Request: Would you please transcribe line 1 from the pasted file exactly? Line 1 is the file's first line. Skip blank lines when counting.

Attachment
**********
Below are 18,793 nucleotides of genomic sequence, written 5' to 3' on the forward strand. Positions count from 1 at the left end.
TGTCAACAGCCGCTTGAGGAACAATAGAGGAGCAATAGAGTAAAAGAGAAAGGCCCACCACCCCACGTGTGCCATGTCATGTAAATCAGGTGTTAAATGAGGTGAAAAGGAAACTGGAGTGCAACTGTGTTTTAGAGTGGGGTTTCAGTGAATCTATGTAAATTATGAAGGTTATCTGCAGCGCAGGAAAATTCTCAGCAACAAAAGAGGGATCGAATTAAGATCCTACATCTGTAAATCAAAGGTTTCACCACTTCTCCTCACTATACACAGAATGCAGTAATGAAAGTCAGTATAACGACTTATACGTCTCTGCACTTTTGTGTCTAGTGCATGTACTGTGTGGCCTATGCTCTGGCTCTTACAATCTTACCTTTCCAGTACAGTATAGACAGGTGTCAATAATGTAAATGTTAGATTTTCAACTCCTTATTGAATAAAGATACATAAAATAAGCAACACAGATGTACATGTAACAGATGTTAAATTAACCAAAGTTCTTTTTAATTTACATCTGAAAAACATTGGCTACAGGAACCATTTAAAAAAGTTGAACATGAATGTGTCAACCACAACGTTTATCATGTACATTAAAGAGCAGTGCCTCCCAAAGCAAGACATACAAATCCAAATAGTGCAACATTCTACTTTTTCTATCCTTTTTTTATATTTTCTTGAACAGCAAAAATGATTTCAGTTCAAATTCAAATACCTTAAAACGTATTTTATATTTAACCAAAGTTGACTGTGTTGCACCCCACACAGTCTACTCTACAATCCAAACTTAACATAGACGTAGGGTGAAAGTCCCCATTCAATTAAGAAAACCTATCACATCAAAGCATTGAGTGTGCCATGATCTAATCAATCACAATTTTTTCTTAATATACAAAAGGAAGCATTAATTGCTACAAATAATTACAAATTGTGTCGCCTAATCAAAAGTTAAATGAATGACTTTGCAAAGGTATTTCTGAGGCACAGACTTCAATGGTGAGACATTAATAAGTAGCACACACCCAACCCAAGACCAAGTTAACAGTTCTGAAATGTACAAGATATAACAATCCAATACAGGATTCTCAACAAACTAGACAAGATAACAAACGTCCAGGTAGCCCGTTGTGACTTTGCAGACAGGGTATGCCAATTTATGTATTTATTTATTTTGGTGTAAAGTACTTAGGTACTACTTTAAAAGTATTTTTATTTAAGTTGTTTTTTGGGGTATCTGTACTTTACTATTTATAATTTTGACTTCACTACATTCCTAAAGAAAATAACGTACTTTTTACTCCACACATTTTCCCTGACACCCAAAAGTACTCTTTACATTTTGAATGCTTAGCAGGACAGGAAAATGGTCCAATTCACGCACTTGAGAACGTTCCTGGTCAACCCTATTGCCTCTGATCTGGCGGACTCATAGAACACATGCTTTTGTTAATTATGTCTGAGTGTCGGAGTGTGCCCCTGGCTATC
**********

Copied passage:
Below are 18,793 nucleotides of genomic sequence, written 5' to 3' on the forward strand. Positions count from 1 at the left end.